Earlier, we generated a conditional transgenic mouse line in which diphtheria toxin receptor was selectively expressed in mossy cells using the Cre/loxP system. Within one week after diphtheria toxin injection, we observed 80% loss of mossy cells throughout the longitudinal axis. We found no obvious or sustained epilepsy-like discharges in the hippocampus as measured by in vivo local field potential recordings. Interestingly, no mossy fiber sprouting was detected by Timm staining. These results suggested that, in contrast to previous reports showing that lesions of the entire hilar region induce massive mossy fiber sprouting and epilepsy, selective in vivo elimination of mossy cells does not trigger behavioral epilepsy or mossy fiber sprouting. This year, we found that dentate granule cells in the DT-treated mutants became hyperexcitable to afferent stimulation in in vitro slice preparation, and during this hyperexcitable state deficits in contextual pattern separation were detected. We also evaluated the immediate-early gene (IEG) expression in response to kainic acid (KA) injection under the assumption that an excitatory stimulus would cause more granule cells to discharge and activate IEG expression in mutants compared to controls. KA injection evoked Zif268 expression in more granule cells in mutants than in controls. We also examined the KA-induced seizure intensity. The cumulative seizure score of mutants for the hour following KA injection was significantly higher than controls. Together, these results all suggested an increase in granule cell excitability following mossy cell ablation. In summary, we concluded that mossy cell loss in vivo renders the granule cells hyperexcitable. Contrary to the predicted epileptogenesis implicit in the dormant basket cell hypothesis, however, it was insufficient to trigger the mossy fiber sprouting and epileptic discharges. Perhaps, in addition to the loss of mossy cells, neurodegeneration of other limbic areas, such as entorhinal cortex, is necessary to induce medial temporal lobe epilepsy. These findings provide new insights into the mechanisms of epileptogenesis in the limbic cortex. This year we conducted several additional experiments for the mossy cell ablation project, which were suggested by reviewers during the manuscript revision process. First, we needed to have decisive evidence for a major feed-forward inhibitory projection via local interneurons from mossy cells to dentate granule cells. Second, we needed to uncover the time course of mossy cell ablation in the hilus. To determine the nature of the mossy cell projections to the granule cells, we measured spontaneous IPSCs (sIPSCs) in the presence of glutamate receptor blockers (AP5 and NBQX) in hippocampal slice preparation. We had already demonstrated prior to this year that, in the absence of those blockers, the frequency of sIPSCs from dentate granule cells were reduced in the mutants compared to the control mice 5-7 days after DT treatment. This suggested that the inhibitory inputs to granule cells are reduced upon mossy cell ablation. If this reduction disappears in the presence of glutamatergic excitatory receptor blockers in the mutant slices, it would indicate the presence of a feed-forward inhibitory projection from mossy cells to granule cells via local interneurons. In other words, glutamatergic mossy cell projections excite local inhibitory interneurons, which in turn inhibit mossy cells. Indeed, we confirmed no difference in the sIPSC frequency in the presence of the blockers between genotypes, suggesting a feed-forward inhibition from mossy cells to granule cells. To uncover the time course of mossy cell ablation in the hilus we used the dye Fluoro-Jade B (FJB), which stains the neurodegeneration during the process of the cell ablation. We found that by post-treatment day 3-4, mossy cell somata were FJB-stained, and these were gone by post-treatment day 7, which was confirmed by anti-calretinin staining, a marker of ventral mossy cells. Presently the manuscript is still under revision while we combine this data with other immunocytochemistry still under way.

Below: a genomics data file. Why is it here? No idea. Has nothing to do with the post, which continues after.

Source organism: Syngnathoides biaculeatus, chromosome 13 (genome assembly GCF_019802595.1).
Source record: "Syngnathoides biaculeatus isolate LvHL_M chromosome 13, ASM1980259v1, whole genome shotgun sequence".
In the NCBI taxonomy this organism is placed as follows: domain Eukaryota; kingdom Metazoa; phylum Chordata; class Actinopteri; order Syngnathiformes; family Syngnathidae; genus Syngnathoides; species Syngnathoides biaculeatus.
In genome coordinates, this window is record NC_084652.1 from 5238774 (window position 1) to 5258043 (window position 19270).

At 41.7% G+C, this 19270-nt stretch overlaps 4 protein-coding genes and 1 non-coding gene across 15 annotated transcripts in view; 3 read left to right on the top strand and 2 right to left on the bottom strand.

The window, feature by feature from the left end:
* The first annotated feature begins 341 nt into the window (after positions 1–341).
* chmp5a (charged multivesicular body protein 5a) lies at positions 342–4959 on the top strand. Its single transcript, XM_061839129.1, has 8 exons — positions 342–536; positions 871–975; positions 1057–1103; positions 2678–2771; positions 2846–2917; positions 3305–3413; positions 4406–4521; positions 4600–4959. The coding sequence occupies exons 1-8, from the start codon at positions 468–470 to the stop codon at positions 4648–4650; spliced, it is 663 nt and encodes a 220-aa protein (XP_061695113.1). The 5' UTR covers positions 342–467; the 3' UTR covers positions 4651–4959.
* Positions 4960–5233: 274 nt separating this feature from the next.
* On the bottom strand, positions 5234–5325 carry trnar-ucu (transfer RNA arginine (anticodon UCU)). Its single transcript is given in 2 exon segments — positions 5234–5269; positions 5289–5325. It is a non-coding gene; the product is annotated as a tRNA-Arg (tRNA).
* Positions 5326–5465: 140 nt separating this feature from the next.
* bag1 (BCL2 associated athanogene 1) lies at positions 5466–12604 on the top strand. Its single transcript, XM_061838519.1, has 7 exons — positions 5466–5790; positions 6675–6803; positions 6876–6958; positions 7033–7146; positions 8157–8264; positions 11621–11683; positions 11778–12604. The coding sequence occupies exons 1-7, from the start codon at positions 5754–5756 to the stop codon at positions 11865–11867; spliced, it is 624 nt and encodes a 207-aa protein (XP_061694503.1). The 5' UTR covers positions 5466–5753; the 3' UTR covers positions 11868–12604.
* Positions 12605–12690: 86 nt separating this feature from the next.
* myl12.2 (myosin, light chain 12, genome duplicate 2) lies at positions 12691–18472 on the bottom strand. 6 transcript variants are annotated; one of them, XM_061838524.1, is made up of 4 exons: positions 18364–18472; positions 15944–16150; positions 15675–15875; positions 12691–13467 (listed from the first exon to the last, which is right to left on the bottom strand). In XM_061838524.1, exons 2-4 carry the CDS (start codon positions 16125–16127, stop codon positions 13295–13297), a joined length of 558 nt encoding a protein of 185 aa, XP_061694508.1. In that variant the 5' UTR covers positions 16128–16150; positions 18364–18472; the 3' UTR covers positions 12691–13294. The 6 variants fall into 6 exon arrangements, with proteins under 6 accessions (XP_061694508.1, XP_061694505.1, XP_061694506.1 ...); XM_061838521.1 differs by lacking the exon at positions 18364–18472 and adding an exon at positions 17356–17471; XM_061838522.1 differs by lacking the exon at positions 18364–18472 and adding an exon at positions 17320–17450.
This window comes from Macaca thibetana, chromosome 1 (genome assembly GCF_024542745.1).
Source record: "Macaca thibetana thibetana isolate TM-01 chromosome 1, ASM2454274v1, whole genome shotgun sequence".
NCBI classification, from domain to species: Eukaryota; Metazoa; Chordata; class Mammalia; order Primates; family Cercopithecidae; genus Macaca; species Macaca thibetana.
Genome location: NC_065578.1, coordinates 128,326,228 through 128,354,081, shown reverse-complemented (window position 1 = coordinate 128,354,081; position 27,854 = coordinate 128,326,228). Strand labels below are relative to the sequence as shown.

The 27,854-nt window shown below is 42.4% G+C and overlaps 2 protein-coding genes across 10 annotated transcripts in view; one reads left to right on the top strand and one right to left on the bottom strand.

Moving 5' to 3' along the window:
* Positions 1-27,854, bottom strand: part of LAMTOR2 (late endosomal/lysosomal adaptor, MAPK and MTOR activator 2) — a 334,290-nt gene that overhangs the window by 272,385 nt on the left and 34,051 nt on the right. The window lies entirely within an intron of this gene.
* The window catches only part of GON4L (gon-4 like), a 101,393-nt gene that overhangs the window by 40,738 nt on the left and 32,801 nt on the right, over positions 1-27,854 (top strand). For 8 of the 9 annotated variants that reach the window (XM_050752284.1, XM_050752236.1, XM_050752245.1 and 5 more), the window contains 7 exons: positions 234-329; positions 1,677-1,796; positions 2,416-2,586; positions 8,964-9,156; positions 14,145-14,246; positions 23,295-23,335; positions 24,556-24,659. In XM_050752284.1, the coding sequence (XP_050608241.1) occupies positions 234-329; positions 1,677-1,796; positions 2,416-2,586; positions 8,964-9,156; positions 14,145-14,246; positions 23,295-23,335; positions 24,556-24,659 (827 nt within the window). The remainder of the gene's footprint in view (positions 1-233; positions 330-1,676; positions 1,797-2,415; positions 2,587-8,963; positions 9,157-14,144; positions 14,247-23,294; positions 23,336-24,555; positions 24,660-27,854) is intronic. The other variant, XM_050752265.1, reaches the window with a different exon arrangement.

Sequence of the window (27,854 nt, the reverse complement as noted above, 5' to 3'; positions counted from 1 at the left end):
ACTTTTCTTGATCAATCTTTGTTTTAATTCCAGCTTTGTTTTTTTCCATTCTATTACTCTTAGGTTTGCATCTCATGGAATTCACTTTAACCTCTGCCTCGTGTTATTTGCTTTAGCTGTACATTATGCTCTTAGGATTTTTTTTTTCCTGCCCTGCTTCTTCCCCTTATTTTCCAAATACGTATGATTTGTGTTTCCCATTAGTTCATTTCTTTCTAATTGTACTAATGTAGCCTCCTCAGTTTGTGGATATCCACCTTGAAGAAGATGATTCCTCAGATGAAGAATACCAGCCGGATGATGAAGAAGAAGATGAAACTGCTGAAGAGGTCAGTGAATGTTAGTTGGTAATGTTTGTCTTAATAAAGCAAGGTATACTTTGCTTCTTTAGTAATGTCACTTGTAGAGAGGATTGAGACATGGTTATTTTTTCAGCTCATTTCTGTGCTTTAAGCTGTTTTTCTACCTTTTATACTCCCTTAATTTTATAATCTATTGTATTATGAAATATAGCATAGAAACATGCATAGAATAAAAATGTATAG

|Jinde, Seiichiro; Zsiros, Veronika; Nakazawa, Kazu (2013) Hilar mossy cell circuitry controlling dentate granule cell excitability. Front Neural Circuits 7:14|
|Jinde, Seiichiro; Zsiros, Veronika; Jiang, Zhihong et al. (2012) Hilar mossy cell degeneration causes transient dentate granule cell hyperexcitability and impaired pattern separation. Neuron 76:1189-200|